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Hybrid Switch for a Highly Parallel Message Passing System

IP.com Disclosure Number: IPCOM000100836D
Original Publication Date: 1990-Jun-01
Included in the Prior Art Database: 2005-Mar-16
Document File: 4 page(s) / 124K

Publishing Venue

IBM

Related People

Genco, SM: AUTHOR [+5]

Abstract

There is traditionally a trade-off between cost and performance in processor interconnection networks for message-passing systems. This article describes a Hybrid interconnection network that combines two switching architectures for an optimal cost/performance trade-off.

This text was extracted from an ASCII text file.
This is the abbreviated version, containing approximately 52% of the total text.

Hybrid Switch for a Highly Parallel Message Passing System

       There is traditionally a trade-off between cost and
performance in processor interconnection networks for message-passing
systems.  This article describes a Hybrid interconnection network
that combines two switching architectures for an optimal
cost/performance trade-off.

      The following are definitions used for the purposes of this
article:
-    A processing node is one or more processors connected to a
shared memory.  An example might be two processors (CPs) with 128 MB
of shared memory.
-    An I/O node is a set of hardware to buffer and processes DASD or
other I/O device data.
-    A very large system consists of many processing and I/O nodes in
a balanced system connected together via a switching network.  The
switching network provides the means to pass data and control
information from one node to another.
-    The switch bandwidth is the total rate that 'packets' or
'messages' of data can be passed simultaneously through the switching
network.

      Crossbar Switching Networks A highly parallel message passing
system may contain hundreds or even thousands of processing nodes and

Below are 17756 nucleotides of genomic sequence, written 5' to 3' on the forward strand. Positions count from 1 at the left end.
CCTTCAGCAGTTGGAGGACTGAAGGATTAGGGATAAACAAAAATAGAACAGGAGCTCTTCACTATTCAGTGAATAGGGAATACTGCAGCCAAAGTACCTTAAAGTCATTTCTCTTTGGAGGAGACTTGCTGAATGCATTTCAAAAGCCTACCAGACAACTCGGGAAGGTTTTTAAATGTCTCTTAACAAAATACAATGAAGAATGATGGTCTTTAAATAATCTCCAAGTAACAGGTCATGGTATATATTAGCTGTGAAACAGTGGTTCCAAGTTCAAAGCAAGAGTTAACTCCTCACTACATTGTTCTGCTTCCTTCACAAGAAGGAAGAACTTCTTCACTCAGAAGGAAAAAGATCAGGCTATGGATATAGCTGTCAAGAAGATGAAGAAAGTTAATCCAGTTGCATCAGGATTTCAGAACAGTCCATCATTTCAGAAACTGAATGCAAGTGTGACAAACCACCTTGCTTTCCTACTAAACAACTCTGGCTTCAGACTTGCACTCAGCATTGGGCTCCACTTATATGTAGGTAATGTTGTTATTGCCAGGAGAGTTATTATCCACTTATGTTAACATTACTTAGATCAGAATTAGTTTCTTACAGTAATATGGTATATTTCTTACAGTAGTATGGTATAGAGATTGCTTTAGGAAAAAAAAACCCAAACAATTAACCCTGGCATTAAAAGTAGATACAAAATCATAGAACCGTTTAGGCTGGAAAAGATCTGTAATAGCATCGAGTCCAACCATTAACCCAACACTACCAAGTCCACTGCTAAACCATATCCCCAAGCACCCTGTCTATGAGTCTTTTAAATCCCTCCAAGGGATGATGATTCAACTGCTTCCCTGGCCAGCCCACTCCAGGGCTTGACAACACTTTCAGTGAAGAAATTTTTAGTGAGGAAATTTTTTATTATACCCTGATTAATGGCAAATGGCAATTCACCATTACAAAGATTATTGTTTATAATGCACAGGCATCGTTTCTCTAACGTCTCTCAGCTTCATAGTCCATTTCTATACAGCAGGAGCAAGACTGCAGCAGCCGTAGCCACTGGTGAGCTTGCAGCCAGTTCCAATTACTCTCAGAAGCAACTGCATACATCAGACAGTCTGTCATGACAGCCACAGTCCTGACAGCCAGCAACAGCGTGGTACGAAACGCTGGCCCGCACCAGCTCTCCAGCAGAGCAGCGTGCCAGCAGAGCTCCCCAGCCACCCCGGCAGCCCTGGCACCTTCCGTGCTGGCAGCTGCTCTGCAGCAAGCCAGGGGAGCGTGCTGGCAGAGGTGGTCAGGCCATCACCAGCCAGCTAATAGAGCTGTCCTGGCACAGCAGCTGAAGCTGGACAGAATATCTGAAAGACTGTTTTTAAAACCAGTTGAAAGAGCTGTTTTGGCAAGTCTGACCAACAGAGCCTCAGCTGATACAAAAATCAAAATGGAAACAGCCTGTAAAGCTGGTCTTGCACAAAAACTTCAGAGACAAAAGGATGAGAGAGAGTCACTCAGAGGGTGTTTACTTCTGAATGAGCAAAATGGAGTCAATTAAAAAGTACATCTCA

I/O nodes.  The ideal switching network for such a system is a
central switch that connects any node to any other node and can
process all node requests concurrently with little delay (switch
latency).

      A near ideal implementation of this type of network is an input
queued nonblocking crossbar switch, as illustrated in Fig. 1.  This
is a single level switch in that any request propagates from the
input of the switch to an output through only one arbitration cycle.
If all queues are empty, the latency for this crossbar switch will be
three to four machine cycles.  The crossbar switch bandwidth is the
sum of the individual node bandwidths.

      Two factors limit the size of practical crossbar switch
designs.  First, as the number of nodes N grows, with an assumed
constant machine cycle, it becomes prohibitively expensive to design
circuitry that can arbitrate one of the inputs in one machine cycle.
For a competitive cycle time and known technologies, the maximum
limit is in the range of 25 to 50 node connections.  Second, for wide
node connections (90 signals or more), the chip, card, and frame I/O
limit the practical size of the crossbar switch, dictated by the
available signal I/O in the technology under consideration.  For a
very large system of several hundred nodes...